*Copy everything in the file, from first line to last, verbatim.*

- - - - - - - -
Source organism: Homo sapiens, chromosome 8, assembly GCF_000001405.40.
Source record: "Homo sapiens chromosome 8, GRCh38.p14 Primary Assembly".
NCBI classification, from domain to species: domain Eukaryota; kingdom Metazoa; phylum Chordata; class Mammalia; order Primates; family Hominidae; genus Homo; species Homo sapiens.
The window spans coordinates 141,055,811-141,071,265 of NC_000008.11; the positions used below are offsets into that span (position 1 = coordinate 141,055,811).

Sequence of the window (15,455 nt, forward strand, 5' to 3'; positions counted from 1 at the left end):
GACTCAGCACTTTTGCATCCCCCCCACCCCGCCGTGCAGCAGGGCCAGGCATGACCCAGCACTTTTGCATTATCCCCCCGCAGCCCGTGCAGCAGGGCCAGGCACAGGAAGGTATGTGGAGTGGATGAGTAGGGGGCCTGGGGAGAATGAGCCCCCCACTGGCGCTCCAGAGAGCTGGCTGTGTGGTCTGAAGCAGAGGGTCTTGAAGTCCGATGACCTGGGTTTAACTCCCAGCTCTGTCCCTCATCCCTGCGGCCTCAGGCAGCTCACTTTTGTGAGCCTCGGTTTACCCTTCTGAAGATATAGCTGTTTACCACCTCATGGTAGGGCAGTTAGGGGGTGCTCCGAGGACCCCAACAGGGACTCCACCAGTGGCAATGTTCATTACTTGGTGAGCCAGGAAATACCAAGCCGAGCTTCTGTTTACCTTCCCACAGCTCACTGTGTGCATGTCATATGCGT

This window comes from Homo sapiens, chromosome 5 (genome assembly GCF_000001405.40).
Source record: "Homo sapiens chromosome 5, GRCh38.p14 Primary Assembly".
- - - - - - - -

Source organism: Homo sapiens, chromosome 8, assembly GCF_000001405.40.
Source record: "Homo sapiens chromosome 8, GRCh38.p14 Primary Assembly".
NCBI classification, from domain to species: domain Eukaryota; kingdom Metazoa; phylum Chordata; class Mammalia; order Primates; family Hominidae; genus Homo; species Homo sapiens.
The window spans coordinates 141,055,811-141,071,265 of NC_000008.11; the positions used below are offsets into that span (position 1 = coordinate 141,055,811).

Sequence of the window (15,455 nt, forward strand, 5' to 3'; positions counted from 1 at the left end):
GACTCAGCACTTTTGCATCCCCCCCACCCCGCCGTGCAGCAGGGCCAGGCATGACCCAGCACTTTTGCATTATCCCCCCGCAGCCCGTGCAGCAGGGCCAGGCACAGGAAGGTATGTGGAGTGGATGAGTAGGGGGCCTGGGGAGAATGAGCCCCCCACTGGCGCTCCAGAGAGCTGGCTGTGTGGTCTGAAGCAGAGGGTCTTGAAGTCCGATGACCTGGGTTTAACTCCCAGCTCTGTCCCTCATCCCTGCGGCCTCAGGCAGCTCACTTTTGTGAGCCTCGGTTTACCCTTCTGAAGATATAGCTGTTTACCACCTCATGGTAGGGCAGTTAGGGGGTGCTCCGAGGACCCCAACAGGGACTCCACCAGTGGCAATGTTCATTACTTGGTGAGCCAGGAAATACCAAGCCGAGCTTCTGTTTACCTTCCCACAGCTCACTGTGTGCATGTCATATGCGT

This window comes from Homo sapiens, chromosome 5 (genome assembly GCF_000001405.40).
Source record: "Homo sapiens chromosome 5, GRCh38.p14 Primary Assembly".